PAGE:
Ur analyses really help me understand the poems.. Thanks

     
  4. Winnie

    May 3, 2012 at 5:30 pm

    oh my this is reli fantastic.
    my ideas about this poem are much clearer now and thanks a ton :)
    GOOD ANALYSIS!!!!!!!!!!!!!!

     
  5. Iris

    June 5, 2012 at 5:47 pm

    Yet another amazing analysis! :D
    Thanks!

     
  6. Saiqa Riaz

    June 5, 2012 at 9:16 pm

    Hareem,Thank You soooooooo Much!! :D I have an Exam 2mrw and all your Analysis have helped me soooooooo much :D :D

     
  7. Grant1212

    September 24, 2012 at 5:48 pm

    Thanks this really is a great quality analysis.

     
  8. Jilly

    October 7, 2012 at 8:37 am

    Wow this really helped me! Thanks! :D

     
  9. Ted Slowik

    November 16, 2012 at 11:22 pm

    Here’s a video of this poem set to original music.

    Cheers,

    Ted Slowik
    https://www.facebook.com/pages/Ted-Slowik/264840832770?ref=hl

     
  10. Ted Slowik

    November 16, 2012 at 11:23 pm

    Whoops, wrong link. Here’s the correct one: http://www.youtube.com/watch?feature=player_embedded&v=krubUqbYslc

     
  11. yasith

    November 21, 2012 at 4:27 pm

    it was really a good analysis….it helped me a lot to understand the poem!!!!!!!!!!!!!!!
    continue analyzing poems
    good luck!!!!!!!!!!!!!

     
  12. Hiyam

    December 3, 2012 at 7:49 pm

    And can you please analyse out, out- by Robert Frost?

     
  13. TaySwiftlove_UK

    February 2, 2013 at 7:06 pm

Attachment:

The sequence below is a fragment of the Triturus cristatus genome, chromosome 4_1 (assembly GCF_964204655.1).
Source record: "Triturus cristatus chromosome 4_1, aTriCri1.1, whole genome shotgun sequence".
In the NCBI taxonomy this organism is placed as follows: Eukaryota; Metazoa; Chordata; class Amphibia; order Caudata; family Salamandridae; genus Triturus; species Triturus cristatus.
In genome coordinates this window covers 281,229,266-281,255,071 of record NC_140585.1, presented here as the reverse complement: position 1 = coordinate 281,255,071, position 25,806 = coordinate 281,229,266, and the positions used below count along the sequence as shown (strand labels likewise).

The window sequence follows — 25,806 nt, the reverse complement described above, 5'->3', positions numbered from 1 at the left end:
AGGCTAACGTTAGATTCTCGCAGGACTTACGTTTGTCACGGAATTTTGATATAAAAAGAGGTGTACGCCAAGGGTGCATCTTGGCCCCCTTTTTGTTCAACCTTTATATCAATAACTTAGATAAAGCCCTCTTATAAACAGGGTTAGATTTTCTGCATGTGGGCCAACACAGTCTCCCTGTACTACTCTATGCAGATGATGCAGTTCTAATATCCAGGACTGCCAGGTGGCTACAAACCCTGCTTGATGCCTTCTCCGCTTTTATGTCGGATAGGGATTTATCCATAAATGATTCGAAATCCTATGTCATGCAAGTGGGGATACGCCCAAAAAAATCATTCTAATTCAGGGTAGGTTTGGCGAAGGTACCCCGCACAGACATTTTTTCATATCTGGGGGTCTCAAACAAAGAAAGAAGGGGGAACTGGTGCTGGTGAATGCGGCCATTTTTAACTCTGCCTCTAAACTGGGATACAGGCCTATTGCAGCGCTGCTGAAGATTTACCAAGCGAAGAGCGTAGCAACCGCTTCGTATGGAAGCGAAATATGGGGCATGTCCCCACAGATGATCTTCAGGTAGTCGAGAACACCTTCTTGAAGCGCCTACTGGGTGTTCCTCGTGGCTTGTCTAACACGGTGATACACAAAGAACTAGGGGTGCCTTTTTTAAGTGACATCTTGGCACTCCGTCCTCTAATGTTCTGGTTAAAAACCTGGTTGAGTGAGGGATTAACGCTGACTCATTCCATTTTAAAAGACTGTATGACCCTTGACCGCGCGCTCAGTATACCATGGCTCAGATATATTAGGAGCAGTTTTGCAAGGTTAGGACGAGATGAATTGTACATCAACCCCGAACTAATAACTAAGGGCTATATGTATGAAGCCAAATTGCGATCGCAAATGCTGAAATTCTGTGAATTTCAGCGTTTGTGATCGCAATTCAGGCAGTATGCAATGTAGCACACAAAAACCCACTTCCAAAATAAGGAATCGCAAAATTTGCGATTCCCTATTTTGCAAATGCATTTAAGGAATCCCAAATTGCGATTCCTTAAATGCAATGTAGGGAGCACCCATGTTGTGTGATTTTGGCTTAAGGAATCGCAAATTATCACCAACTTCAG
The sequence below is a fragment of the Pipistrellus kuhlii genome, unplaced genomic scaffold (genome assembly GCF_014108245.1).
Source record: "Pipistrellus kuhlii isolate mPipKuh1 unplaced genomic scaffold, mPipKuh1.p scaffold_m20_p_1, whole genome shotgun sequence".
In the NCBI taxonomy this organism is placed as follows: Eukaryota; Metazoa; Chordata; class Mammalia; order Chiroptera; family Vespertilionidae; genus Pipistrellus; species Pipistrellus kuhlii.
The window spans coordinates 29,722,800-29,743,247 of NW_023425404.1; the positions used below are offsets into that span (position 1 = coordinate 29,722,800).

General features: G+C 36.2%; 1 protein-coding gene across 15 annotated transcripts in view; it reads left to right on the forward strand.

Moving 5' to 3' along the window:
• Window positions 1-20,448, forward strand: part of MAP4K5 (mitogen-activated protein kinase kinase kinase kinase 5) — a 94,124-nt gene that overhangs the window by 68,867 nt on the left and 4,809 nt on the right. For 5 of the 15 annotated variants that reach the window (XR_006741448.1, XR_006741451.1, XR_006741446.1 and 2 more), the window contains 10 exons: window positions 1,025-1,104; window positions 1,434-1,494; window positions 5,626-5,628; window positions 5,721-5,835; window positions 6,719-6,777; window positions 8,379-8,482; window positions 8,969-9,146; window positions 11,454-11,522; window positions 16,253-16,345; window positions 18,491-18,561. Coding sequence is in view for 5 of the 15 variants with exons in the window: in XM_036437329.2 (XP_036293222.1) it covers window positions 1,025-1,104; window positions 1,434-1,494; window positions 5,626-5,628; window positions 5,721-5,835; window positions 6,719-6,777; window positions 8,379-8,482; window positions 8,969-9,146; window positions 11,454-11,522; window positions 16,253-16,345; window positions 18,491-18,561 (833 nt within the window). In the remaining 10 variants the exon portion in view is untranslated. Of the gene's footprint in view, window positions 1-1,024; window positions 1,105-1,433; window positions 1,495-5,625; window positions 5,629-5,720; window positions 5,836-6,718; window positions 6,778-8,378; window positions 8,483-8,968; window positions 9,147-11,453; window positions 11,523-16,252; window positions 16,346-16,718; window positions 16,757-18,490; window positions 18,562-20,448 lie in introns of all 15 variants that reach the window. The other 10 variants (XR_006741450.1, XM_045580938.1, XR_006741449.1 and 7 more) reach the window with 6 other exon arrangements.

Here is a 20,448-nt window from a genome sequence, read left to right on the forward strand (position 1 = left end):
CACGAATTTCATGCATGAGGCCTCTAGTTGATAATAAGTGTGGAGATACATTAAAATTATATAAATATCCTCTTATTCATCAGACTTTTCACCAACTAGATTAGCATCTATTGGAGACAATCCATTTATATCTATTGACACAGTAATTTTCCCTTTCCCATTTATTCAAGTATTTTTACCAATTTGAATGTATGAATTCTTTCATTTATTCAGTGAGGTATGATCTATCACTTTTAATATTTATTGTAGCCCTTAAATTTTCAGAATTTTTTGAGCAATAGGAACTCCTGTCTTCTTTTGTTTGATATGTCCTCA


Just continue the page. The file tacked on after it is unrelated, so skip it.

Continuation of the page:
Thank you so much! What a great analysis! This is really helping me with the essay I have to write on this!

     
  14. Yolanda

    May 3, 2013 at 12:13 am

    This is cool…really helpful…Thank u so much! :)

     
  15. janki

    May 8, 2013 at 10:30 am

    very good!

     
  16. Nonkululeko

    June 20, 2013 at 2:37 pm

    Thank you very I have grasped the whole concept without question or doubt

    Outstanding.

     
  17. Umar Faruk

    July 23, 2013 at 5:14 pm

    hey thanks for your analysis, it really helped. I’ll need analysis of certain poems; lost friends by Lenrie Peters, nile fishermen by Rex Warner, a polished performance by D. J. Enright, and Hyena. Thnks

     
  18. falak javed

    August 18, 2013 at 5:58 am

    wowwww what a touching heart poem

     
  19. aadil

    September 28, 2013 at 12:49 pm

    helped me in my English assignment thanks!!!!!!!

     

Leave a Reply

Fill in your details below or click an icon to log in:

WordPress.com Logo

You are commenting using your WordPress.com account. Log Out / Change )

Twitter picture

You are commenting using your Twitter account. Log Out / Change )

Facebook photo

You are commenting using your Facebook account. Log Out / Change )

Google+ photo

You are commenting using your Google+ account. Log Out / Change )

Connecting to %s

 
Follow

Get every new post delivered to your Inbox.

Join 55 other followers

%d bloggers like this: